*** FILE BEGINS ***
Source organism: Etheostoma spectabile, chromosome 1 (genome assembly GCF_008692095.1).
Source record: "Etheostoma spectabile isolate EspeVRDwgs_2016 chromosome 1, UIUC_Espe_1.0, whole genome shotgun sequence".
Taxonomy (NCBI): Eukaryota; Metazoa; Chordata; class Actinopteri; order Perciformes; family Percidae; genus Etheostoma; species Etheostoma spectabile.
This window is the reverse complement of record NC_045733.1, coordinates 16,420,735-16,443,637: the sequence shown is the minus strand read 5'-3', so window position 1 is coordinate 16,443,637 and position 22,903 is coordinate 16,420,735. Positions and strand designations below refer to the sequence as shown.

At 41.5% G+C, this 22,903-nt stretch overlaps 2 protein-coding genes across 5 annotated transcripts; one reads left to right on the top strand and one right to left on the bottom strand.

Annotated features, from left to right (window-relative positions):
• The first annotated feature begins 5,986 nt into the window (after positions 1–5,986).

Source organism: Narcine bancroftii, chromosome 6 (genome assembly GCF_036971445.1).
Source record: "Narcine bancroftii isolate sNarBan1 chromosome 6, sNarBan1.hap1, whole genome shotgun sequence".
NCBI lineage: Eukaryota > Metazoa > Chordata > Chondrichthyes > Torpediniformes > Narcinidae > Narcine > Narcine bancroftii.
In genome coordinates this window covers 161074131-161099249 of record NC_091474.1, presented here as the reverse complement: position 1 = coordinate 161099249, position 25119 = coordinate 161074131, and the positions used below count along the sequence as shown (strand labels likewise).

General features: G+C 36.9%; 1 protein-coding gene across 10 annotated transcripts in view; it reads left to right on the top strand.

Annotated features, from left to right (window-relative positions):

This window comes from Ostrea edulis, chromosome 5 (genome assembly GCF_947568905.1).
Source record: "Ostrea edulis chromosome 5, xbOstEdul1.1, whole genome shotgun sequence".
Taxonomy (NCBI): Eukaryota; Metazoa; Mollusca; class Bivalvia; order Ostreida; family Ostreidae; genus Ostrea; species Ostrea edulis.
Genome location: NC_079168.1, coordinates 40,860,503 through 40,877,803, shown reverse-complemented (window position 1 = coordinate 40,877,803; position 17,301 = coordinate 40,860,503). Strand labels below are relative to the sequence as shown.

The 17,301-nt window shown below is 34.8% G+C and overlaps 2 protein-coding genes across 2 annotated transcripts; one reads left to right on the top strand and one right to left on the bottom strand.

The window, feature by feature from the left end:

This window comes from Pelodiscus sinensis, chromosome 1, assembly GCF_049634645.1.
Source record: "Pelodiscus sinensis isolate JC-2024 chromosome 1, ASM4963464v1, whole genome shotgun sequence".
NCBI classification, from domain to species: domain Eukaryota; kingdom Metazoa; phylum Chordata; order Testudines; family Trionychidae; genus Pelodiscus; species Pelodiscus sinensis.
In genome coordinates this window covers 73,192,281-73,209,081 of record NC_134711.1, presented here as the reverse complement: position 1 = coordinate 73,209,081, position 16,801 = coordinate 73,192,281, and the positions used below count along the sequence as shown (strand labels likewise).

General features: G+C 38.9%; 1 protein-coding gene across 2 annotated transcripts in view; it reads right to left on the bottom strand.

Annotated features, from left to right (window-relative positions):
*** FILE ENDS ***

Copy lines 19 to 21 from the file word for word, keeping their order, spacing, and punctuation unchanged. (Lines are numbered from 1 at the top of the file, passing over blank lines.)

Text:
The window, feature by feature from the left end:

This window comes from Pelodiscus sinensis, chromosome 1, assembly GCF_049634645.1.
Source record: "Pelodiscus sinensis isolate JC-2024 chromosome 1, ASM4963464v1, whole genome shotgun sequence".